But I worked so hard this week!

But I made my calorie goals every day this week!

Why isn’t the scale moving?

It’s easy to get obsessed with a number and one trick to get over that is to celebrate something else. Weight loss isn’t ALWAYS about the number on the scale. True health is a combination of things:

Are your clothes looser?

Did you measure your body and see INCHES lost?

Did you buy jeans in a smaller size?

Did you check your blood pressure and it was dramatically improved?

Is your belt too big now and you need to make new holes in it?

If you are keeping track of your weigh-ins, measurements, exercise and goals, I suggest recording all the other things that you see too. Keeping track of positive changes is encouraging. In your journal (electronic or paper), track the inches you lose, your improving moods, landmarks in your health like if your cholesterol levels improve, etc.

Weight Watchers has a term called “Non-Scale Victories” or NSV and I think it’s a fantastic practice to do daily or weekly. Or, if you’d like, keep a gratitude journal. Write down every time someone at work compliments your weight loss.

How to Celebrate Non-Scale Victories

Go on a shopping spree. Buy new clothes in your smaller size and show them off!

Make a goal. For example: “If I lose or maintain ___ weight, I will splurge on expensive running shoes” or “I will hike that local mountain I’m always intimated to try.”

Sign up for something. If you’re noticing your stamina has increased with weight loss, try signing up for a 5k or a walk/run event that you’ve always wanted to do. Getting a t-shirt or a medal for something you’ve accomplished is really encouraging!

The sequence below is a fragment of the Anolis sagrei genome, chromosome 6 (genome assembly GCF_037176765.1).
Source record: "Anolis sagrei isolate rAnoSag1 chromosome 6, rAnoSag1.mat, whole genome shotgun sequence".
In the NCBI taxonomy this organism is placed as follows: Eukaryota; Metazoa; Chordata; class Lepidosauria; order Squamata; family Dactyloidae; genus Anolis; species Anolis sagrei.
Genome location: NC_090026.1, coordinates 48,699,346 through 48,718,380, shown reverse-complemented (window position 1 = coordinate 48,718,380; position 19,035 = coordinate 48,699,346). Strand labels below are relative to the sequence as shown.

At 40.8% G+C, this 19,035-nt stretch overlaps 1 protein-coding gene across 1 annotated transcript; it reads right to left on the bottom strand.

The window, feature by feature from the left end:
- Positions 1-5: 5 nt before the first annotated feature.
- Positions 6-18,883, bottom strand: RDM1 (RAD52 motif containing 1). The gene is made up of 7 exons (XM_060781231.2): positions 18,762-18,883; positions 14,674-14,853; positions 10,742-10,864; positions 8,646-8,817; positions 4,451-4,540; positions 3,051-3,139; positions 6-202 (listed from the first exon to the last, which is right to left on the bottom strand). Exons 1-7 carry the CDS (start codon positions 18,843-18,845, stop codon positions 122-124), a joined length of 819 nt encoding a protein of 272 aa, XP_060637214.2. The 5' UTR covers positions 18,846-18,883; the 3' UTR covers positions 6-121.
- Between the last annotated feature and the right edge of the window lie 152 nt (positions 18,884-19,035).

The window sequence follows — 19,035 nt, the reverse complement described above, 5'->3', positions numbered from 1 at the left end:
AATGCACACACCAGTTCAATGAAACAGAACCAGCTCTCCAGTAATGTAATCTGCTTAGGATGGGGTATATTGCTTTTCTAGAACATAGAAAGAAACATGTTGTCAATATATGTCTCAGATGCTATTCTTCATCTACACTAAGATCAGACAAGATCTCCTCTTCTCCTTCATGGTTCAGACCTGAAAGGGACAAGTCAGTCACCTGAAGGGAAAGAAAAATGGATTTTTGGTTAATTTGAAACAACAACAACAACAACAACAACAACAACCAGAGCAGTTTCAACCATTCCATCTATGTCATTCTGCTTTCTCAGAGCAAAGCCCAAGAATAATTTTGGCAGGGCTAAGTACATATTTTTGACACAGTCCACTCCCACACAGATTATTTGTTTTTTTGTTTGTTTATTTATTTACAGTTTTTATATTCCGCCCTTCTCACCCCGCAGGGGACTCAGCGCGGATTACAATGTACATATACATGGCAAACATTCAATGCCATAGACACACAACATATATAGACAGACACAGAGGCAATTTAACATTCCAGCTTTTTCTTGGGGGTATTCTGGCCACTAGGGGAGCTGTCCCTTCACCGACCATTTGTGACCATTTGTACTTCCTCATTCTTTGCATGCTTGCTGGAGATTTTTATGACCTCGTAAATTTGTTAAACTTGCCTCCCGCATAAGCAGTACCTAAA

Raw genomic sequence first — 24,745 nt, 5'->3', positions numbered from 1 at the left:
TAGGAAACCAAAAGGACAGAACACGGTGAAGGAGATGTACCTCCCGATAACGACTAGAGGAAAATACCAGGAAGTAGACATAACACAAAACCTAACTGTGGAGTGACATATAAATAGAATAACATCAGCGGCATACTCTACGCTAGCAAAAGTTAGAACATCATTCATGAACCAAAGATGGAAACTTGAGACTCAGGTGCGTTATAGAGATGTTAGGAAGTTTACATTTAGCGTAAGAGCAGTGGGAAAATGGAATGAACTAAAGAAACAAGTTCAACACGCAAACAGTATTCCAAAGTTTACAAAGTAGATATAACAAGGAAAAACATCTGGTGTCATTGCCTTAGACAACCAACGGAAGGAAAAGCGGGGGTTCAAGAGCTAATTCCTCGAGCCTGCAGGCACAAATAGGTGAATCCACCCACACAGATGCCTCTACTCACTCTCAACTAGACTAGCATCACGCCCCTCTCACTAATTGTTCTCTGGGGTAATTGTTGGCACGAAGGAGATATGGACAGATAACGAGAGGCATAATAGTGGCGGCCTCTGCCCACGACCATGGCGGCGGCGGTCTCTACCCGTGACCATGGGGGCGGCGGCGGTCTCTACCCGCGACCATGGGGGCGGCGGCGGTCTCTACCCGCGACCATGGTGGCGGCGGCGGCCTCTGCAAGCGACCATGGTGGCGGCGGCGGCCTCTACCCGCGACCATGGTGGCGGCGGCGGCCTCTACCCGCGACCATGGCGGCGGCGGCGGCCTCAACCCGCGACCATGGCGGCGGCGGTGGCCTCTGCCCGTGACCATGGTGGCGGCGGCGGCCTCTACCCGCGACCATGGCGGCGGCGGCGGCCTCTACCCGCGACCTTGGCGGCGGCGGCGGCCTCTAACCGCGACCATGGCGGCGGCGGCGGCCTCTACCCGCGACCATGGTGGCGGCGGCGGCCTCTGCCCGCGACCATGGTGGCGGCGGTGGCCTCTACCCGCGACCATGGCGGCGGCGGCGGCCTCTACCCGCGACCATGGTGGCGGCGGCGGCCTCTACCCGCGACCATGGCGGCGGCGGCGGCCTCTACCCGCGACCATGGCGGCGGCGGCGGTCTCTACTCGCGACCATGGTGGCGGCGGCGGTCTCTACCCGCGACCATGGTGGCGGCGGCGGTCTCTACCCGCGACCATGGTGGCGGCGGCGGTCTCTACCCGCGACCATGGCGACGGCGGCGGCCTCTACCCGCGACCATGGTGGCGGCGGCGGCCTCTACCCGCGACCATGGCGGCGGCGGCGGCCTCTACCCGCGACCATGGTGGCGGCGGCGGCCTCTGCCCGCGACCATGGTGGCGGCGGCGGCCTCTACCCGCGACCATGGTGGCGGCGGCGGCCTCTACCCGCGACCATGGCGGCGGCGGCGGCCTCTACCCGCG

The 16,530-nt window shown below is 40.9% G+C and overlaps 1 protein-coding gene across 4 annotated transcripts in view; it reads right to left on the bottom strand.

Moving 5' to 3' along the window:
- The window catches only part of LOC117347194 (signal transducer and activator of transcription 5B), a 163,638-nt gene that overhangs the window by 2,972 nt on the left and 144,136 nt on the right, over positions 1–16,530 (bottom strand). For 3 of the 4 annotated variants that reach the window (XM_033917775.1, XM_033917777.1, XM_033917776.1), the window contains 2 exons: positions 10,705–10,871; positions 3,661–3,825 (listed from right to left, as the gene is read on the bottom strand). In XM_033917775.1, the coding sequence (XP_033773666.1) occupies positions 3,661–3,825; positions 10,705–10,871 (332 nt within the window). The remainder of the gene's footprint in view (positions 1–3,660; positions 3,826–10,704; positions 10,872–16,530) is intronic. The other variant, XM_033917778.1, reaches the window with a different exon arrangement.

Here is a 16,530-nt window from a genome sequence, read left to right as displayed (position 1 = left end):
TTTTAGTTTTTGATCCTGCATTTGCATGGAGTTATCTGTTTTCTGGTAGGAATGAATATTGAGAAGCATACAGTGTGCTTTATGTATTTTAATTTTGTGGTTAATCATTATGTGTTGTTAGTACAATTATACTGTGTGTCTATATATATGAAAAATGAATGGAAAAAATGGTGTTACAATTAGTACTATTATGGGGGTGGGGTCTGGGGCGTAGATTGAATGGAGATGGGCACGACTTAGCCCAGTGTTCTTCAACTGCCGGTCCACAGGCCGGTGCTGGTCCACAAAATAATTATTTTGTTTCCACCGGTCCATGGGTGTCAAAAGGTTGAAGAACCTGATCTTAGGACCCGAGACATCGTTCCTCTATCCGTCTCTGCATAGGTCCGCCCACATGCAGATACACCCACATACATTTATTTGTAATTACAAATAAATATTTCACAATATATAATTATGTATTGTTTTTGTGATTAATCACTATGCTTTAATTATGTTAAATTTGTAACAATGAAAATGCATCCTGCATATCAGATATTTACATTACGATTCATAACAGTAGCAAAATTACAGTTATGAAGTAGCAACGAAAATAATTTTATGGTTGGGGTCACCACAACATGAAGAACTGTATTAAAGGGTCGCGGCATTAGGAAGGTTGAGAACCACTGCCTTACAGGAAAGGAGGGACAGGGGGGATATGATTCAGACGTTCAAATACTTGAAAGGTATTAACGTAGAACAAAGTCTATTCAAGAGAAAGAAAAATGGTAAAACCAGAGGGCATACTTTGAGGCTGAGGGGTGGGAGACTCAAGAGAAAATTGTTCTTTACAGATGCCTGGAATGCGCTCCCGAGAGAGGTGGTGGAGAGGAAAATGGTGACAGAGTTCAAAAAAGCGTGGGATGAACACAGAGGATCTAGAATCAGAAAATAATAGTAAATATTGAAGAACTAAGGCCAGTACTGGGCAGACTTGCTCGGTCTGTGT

Treat yourself. How about a mani/pedi? Or a spa day? Or a day trip to somewhere you wanted to visit? You can reward yourself with anything that makes you happy and celebrates your progress!

Share your success. Tell your friends and family of your NSV and don’t diminish it! Say “I lost 2 more inches!” instead of “I have a long way to go.”

 

Do I Celebrate Non-Scale Victories?

Of course! In fact, I celebrate those EVEN MORE now that I’m in maintenance mode. It’s been a long time since I’ve seen a change on the scale, which is a good thing because I want to maintain what I’ve lost. But I still need those daily encouragements to keep going on my path. I think it’s even more important now.

I count my calories every day in an app and I include my exercise calories burned. I love seeing those numbers and seeing that I’m on track. I celebrate days when I am under my calories.

I also measure my body once a month. This became much more important when I started a strength training program two years ago because I wanted to see progress; I wanted to see if I toned my body up. I took before pictures to compare and I measured my hips, waist, arms and legs.

I’ve had several NSV’s lately. The first one was fitting into a dress I didn’t think would fit me. It was the “tiny” pink dress I took to Vegas and it was on the clearance rack in the juniors section. I had no hope that it would fit me but loved the pink sequins and HAD to try it. I was shocked and ecstatic when it fit! And looked good!

The second NSV was the progress I’ve made lifting weights. Each week I’ve been able to increase the amount of my weights, or reps, and it made me feel strong and successful. Seeing those physical changes in my body inspire me to keep trying and keep working.

The last NSV is my return to running. After an injury and a break from running, I decided to get back into it. It’s slow going but I’m now able to run over 2.5 miles without walking, or without any pain or discomfort. I LOVE that!

Celebrate your progress!

QUESTION: Please share some of your non-scale victories you’ve had lately.